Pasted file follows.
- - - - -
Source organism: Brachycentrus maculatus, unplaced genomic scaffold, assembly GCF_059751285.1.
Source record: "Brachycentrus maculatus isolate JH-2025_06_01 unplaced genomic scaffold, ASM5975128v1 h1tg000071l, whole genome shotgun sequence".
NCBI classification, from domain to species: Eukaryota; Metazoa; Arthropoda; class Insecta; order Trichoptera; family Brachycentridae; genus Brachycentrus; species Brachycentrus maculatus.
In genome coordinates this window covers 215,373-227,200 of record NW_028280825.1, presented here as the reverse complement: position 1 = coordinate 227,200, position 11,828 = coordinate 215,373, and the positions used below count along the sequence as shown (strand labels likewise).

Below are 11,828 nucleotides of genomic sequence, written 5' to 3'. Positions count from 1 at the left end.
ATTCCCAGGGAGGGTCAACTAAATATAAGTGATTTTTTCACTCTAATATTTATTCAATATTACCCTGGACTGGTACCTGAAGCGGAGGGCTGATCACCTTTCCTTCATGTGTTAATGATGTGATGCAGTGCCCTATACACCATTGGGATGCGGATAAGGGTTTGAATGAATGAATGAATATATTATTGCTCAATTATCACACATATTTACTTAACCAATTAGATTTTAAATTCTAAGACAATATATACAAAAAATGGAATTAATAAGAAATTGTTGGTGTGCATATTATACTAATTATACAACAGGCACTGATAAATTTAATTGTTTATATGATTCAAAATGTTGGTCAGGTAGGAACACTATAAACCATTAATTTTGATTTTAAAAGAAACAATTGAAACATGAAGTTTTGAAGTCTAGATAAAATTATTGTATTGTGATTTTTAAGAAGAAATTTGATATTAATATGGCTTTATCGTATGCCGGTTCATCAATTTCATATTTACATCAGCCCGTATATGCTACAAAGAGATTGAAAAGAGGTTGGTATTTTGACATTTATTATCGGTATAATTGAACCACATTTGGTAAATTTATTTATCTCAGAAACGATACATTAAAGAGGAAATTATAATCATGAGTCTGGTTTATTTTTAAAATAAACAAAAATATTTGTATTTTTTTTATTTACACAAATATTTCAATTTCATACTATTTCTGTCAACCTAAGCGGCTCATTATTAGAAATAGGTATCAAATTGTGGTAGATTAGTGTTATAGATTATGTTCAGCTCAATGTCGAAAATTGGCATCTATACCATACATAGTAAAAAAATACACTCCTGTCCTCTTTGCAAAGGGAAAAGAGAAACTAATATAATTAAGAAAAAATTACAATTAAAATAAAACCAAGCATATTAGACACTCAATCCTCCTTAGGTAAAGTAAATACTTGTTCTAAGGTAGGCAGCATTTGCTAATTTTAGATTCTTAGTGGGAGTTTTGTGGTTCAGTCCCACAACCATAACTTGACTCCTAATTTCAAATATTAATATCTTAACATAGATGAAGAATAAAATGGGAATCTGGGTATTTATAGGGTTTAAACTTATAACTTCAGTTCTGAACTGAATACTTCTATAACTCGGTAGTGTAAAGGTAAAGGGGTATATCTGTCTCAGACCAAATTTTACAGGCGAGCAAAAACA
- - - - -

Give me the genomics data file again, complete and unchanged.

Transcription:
Source organism: Brachycentrus maculatus, unplaced genomic scaffold, assembly GCF_059751285.1.
Source record: "Brachycentrus maculatus isolate JH-2025_06_01 unplaced genomic scaffold, ASM5975128v1 h1tg000071l, whole genome shotgun sequence".
NCBI classification, from domain to species: Eukaryota; Metazoa; Arthropoda; class Insecta; order Trichoptera; family Brachycentridae; genus Brachycentrus; species Brachycentrus maculatus.
In genome coordinates this window covers 215,373-227,200 of record NW_028280825.1, presented here as the reverse complement: position 1 = coordinate 227,200, position 11,828 = coordinate 215,373, and the positions used below count along the sequence as shown (strand labels likewise).

Below are 11,828 nucleotides of genomic sequence, written 5' to 3'. Positions count from 1 at the left end.
ATTCCCAGGGAGGGTCAACTAAATATAAGTGATTTTTTCACTCTAATATTTATTCAATATTACCCTGGACTGGTACCTGAAGCGGAGGGCTGATCACCTTTCCTTCATGTGTTAATGATGTGATGCAGTGCCCTATACACCATTGGGATGCGGATAAGGGTTTGAATGAATGAATGAATATATTATTGCTCAATTATCACACATATTTACTTAACCAATTAGATTTTAAATTCTAAGACAATATATACAAAAAATGGAATTAATAAGAAATTGTTGGTGTGCATATTATACTAATTATACAACAGGCACTGATAAATTTAATTGTTTATATGATTCAAAATGTTGGTCAGGTAGGAACACTATAAACCATTAATTTTGATTTTAAAAGAAACAATTGAAACATGAAGTTTTGAAGTCTAGATAAAATTATTGTATTGTGATTTTTAAGAAGAAATTTGATATTAATATGGCTTTATCGTATGCCGGTTCATCAATTTCATATTTACATCAGCCCGTATATGCTACAAAGAGATTGAAAAGAGGTTGGTATTTTGACATTTATTATCGGTATAATTGAACCACATTTGGTAAATTTATTTATCTCAGAAACGATACATTAAAGAGGAAATTATAATCATGAGTCTGGTTTATTTTTAAAATAAACAAAAATATTTGTATTTTTTTTATTTACACAAATATTTCAATTTCATACTATTTCTGTCAACCTAAGCGGCTCATTATTAGAAATAGGTATCAAATTGTGGTAGATTAGTGTTATAGATTATGTTCAGCTCAATGTCGAAAATTGGCATCTATACCATACATAGTAAAAAAATACACTCCTGTCCTCTTTGCAAAGGGAAAAGAGAAACTAATATAATTAAGAAAAAATTACAATTAAAATAAAACCAAGCATATTAGACACTCAATCCTCCTTAGGTAAAGTAAATACTTGTTCTAAGGTAGGCAGCATTTGCTAATTTTAGATTCTTAGTGGGAGTTTTGTGGTTCAGTCCCACAACCATAACTTGACTCCTAATTTCAAATATTAATATCTTAACATAGATGAAGAATAAAATGGGAATCTGGGTATTTATAGGGTTTAAACTTATAACTTCAGTTCTGAACTGAATACTTCTATAACTCGGTAGTGTAAAGGTAAAGGGGTATATCTGTCTCAGACCAAATTTTACAGGCGAGCAAAAACA